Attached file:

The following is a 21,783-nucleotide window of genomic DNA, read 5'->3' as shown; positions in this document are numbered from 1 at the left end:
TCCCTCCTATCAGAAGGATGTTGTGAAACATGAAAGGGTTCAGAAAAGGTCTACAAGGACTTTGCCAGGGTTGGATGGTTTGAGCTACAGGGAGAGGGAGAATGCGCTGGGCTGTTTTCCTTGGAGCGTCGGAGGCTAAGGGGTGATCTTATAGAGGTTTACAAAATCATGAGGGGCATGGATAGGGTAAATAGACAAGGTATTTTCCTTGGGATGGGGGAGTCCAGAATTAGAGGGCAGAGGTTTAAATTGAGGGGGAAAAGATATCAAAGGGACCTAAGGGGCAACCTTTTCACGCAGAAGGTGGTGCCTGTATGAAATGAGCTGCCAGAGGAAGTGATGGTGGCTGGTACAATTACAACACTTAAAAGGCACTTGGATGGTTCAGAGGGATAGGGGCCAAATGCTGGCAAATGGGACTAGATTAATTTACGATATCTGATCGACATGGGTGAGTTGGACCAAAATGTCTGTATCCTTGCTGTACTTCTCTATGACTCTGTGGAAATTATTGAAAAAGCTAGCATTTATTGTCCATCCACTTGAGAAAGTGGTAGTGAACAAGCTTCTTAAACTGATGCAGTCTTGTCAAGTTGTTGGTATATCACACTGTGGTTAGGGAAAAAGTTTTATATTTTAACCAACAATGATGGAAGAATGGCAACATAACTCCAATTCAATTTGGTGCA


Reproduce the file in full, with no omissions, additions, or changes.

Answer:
The following is a 21,783-nucleotide window of genomic DNA, read 5'->3' as shown; positions in this document are numbered from 1 at the left end:
TCCCTCCTATCAGAAGGATGTTGTGAAACATGAAAGGGTTCAGAAAAGGTCTACAAGGACTTTGCCAGGGTTGGATGGTTTGAGCTACAGGGAGAGGGAGAATGCGCTGGGCTGTTTTCCTTGGAGCGTCGGAGGCTAAGGGGTGATCTTATAGAGGTTTACAAAATCATGAGGGGCATGGATAGGGTAAATAGACAAGGTATTTTCCTTGGGATGGGGGAGTCCAGAATTAGAGGGCAGAGGTTTAAATTGAGGGGGAAAAGATATCAAAGGGACCTAAGGGGCAACCTTTTCACGCAGAAGGTGGTGCCTGTATGAAATGAGCTGCCAGAGGAAGTGATGGTGGCTGGTACAATTACAACACTTAAAAGGCACTTGGATGGTTCAGAGGGATAGGGGCCAAATGCTGGCAAATGGGACTAGATTAATTTACGATATCTGATCGACATGGGTGAGTTGGACCAAAATGTCTGTATCCTTGCTGTACTTCTCTATGACTCTGTGGAAATTATTGAAAAAGCTAGCATTTATTGTCCATCCACTTGAGAAAGTGGTAGTGAACAAGCTTCTTAAACTGATGCAGTCTTGTCAAGTTGTTGGTATATCACACTGTGGTTAGGGAAAAAGTTTTATATTTTAACCAACAATGATGGAAGAATGGCAACATAACTCCAATTCAATTTGGTGCA